Trump’s 2020 budget could halt decades of environmental progress
Since 1983, the collaborative Chesapeake Bay Program (CBP) has been in place to restore over two centuries of unregulated pollution, development and degradation to the Chesapeake Bay. Consisting of combined efforts from the Bay’s six watershed states and federal agencies, the program oversees and carries out regional efforts across the watershed region to restore the Bay’s environmental quality, biodiversity, fisheries and overall capacity to survive destructive human practices.
Last year around this same time, funding for the CBP was placed on the chopping block by President Trump; his initial proposed federal budget for 2019 aimed to eliminate this program’s funding almost entirely, but backlash from both sides of the aisle in Congress saved the CBP from losing almost all of that funding. Even after this, one year later, his administration is aiming once again to significantly divert money away from this crucial program. The CBP, currently funded $73 million, would receive only $7.3 million of that current budget next year; that means the CBP would lose 90 percent of its capacity.
Now, more than ever, we need to stand up to this egregious proposal.
Bay advocates have wasted no time responding to Trump’s proposal. Will Baker, the President of the Chesapeake Bay Foundation (CBF) called the proposed cuts “a slap in the face to a national treasure” that has only recently received adequate environmental protections.
Since the Chesapeake Bay Program was enacted in 1983, the estuary’s environmental quality and productivity has been on the rise, with CBF scientists reporting that the Chesapeake’s water quality in the past year was the best it’s been since 1985, thanks to efforts of the CBP. The previous record for water quality factors like clarity, reductions in algae blooms and oxygen levels, was set the year before, 2017, attesting to the benefits of the CBP over time.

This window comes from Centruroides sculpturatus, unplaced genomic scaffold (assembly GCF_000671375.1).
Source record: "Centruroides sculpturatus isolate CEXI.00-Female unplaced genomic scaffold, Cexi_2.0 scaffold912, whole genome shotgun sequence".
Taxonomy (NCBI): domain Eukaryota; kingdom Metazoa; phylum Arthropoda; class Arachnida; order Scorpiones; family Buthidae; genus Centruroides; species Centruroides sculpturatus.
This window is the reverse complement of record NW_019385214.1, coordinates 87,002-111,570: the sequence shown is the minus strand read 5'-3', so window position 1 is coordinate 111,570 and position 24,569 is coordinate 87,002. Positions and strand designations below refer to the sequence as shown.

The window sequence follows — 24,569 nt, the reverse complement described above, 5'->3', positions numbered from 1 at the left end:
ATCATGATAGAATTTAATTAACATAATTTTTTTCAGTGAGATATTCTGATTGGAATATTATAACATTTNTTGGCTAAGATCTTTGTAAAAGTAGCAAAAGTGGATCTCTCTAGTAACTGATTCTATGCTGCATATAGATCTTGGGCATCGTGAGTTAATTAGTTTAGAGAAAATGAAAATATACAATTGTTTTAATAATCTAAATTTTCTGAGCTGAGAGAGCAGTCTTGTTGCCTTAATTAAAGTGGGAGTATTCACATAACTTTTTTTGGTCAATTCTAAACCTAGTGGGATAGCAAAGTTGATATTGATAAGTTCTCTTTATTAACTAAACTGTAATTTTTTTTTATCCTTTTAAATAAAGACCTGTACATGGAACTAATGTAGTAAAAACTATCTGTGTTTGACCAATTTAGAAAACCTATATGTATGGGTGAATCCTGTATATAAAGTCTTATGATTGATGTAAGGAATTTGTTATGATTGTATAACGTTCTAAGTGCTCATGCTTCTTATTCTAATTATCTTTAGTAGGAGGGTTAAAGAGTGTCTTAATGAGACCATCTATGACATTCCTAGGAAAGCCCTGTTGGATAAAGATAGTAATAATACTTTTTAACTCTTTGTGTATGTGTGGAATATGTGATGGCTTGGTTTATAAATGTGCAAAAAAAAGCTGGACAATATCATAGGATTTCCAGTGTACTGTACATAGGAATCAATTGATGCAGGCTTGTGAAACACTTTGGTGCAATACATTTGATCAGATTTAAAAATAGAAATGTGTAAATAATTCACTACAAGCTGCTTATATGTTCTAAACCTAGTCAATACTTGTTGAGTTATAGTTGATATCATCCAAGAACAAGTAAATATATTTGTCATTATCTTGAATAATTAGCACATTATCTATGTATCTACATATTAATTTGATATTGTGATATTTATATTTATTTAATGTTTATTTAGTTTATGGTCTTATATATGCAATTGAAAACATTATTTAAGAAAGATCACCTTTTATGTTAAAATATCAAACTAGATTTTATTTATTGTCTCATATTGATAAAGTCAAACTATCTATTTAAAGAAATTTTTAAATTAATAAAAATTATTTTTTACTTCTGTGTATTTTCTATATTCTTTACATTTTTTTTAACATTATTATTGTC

However, as successful as this program is, it isn’t done. Only around 40 percent of Bay regions have achieved such refreshing standards of quality, and around 60 percent of the Bay is still considered “impaired,” and in need of further restorative efforts from scientists and conservationists.
Other Bay advocates, including the Republican Governor of Maryland, Larry Hogan, have urged Congressional leaders to resist this proposal; Hogan even advocated increasing the funding to $90 million per year, as the Bay needs more extensive protections now more than ever. He addressed Congress in a letter following the announcement of budget cuts, arguing that:
“Increased federal support is key to sustaining the steady gains of recovery we are now seeing, and ensuring progress and success well into the future.”
The funding and protections to the Chesapeake’s prosperity not only benefit biodiversity and ecological systems, but also human-Bay activities like fisheries, tourism, boating and recreation and (arguably most important) the health of all life that depends on the Bay. With a rising population of almost 20 million people, the Chesapeake Bay watershed region not only deserves, but needs these protections, and losing them will affect the livelihoods of communities of all sizes.
It is crucial to understand what role you can play in the fight for legislation to protect the Chesapeake and its treasures, and there are actually many ways you can join efforts as a citizen advocate. Find five easy ways to on your right.
5 ways to help the Bay
1. Understand your role
If you live in Virginia, Maryland or D.C., it is likely you live in the watershed. Recognize how your lifestyle can impact it. You can take a short quiz and calculate your “Bay Footprint” at the Chesapeake Bay Foundation’s website, cbf.org
2. Contact legislators
Federal funding must be approved by Congress, and writing to, emailing or calling your Congresspeople can remind them that these issues matter to their constituents. You can find points of contact for your Senators and Representatives at usa.gov/elected-officials.
Cleaning up the Bay can happen on smaller-scale. Picking up stray trash at a beach with friends or participating in group-sanctioned volunteer events (our student organizations host some really great local ones!) can be an amazing way to directly help the Chesapeake alongside friends.
4. Say no to pesticides
This summer, advocate to your own family and friends about the harmful impacts of fertilizer, outdoor pesticides and weed killers; these toxins and nutrients wash into the Chesapeake and disrupt natural processes, contributing to ecosystem failures.
5. Sharing is caring
It is likely that you know, are related to, or even work with someone that is affected by and passionate about these topics, but doesn’t know how to act or advocate effectively. Sharing what you know can help these issues gain a larger platform and increase vocalized support for Chesapeake Bay conservation.
~James Duffy, Staff Writer~